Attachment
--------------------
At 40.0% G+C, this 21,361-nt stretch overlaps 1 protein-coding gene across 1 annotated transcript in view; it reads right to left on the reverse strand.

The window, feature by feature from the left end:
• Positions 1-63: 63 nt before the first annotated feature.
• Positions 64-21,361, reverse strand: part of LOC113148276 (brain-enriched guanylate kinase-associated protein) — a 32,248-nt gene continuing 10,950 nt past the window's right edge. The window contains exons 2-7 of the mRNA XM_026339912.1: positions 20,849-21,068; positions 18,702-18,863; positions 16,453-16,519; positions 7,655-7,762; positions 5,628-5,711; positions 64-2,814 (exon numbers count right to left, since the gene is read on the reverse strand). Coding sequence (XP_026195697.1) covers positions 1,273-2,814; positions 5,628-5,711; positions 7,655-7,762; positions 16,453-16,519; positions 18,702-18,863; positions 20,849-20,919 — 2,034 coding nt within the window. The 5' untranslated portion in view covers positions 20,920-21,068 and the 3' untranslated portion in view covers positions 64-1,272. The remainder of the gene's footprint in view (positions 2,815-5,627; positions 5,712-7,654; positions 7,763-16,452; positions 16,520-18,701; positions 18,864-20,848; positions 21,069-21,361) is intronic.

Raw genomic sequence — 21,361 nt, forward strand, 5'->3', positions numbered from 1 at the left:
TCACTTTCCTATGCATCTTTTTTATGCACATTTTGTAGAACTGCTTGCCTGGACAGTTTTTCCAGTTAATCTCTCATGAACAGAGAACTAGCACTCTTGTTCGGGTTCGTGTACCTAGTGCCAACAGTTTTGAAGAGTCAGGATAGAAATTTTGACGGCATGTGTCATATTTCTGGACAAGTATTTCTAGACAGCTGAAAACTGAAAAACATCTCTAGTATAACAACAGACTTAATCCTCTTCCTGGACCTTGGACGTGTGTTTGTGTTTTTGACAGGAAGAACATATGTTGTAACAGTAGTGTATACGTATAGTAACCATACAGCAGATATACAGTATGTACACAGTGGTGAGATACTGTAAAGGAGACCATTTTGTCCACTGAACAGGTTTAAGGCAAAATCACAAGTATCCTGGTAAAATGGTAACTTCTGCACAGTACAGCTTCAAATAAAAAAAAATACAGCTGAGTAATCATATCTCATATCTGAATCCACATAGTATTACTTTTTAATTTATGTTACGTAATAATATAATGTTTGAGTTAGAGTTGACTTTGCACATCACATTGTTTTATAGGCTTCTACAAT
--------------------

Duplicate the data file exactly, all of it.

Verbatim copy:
At 40.0% G+C, this 21,361-nt stretch overlaps 1 protein-coding gene across 1 annotated transcript in view; it reads right to left on the reverse strand.

The window, feature by feature from the left end:
• Positions 1-63: 63 nt before the first annotated feature.
• Positions 64-21,361, reverse strand: part of LOC113148276 (brain-enriched guanylate kinase-associated protein) — a 32,248-nt gene continuing 10,950 nt past the window's right edge. The window contains exons 2-7 of the mRNA XM_026339912.1: positions 20,849-21,068; positions 18,702-18,863; positions 16,453-16,519; positions 7,655-7,762; positions 5,628-5,711; positions 64-2,814 (exon numbers count right to left, since the gene is read on the reverse strand). Coding sequence (XP_026195697.1) covers positions 1,273-2,814; positions 5,628-5,711; positions 7,655-7,762; positions 16,453-16,519; positions 18,702-18,863; positions 20,849-20,919 — 2,034 coding nt within the window. The 5' untranslated portion in view covers positions 20,920-21,068 and the 3' untranslated portion in view covers positions 64-1,272. The remainder of the gene's footprint in view (positions 2,815-5,627; positions 5,712-7,654; positions 7,763-16,452; positions 16,520-18,701; positions 18,864-20,848; positions 21,069-21,361) is intronic.

Raw genomic sequence — 21,361 nt, forward strand, 5'->3', positions numbered from 1 at the left:
TCACTTTCCTATGCATCTTTTTTATGCACATTTTGTAGAACTGCTTGCCTGGACAGTTTTTCCAGTTAATCTCTCATGAACAGAGAACTAGCACTCTTGTTCGGGTTCGTGTACCTAGTGCCAACAGTTTTGAAGAGTCAGGATAGAAATTTTGACGGCATGTGTCATATTTCTGGACAAGTATTTCTAGACAGCTGAAAACTGAAAAACATCTCTAGTATAACAACAGACTTAATCCTCTTCCTGGACCTTGGACGTGTGTTTGTGTTTTTGACAGGAAGAACATATGTTGTAACAGTAGTGTATACGTATAGTAACCATACAGCAGATATACAGTATGTACACAGTGGTGAGATACTGTAAAGGAGACCATTTTGTCCACTGAACAGGTTTAAGGCAAAATCACAAGTATCCTGGTAAAATGGTAACTTCTGCACAGTACAGCTTCAAATAAAAAAAAATACAGCTGAGTAATCATATCTCATATCTGAATCCACATAGTATTACTTTTTAATTTATGTTACGTAATAATATAATGTTTGAGTTAGAGTTGACTTTGCACATCACATTGTTTTATAGGCTTCTACAAT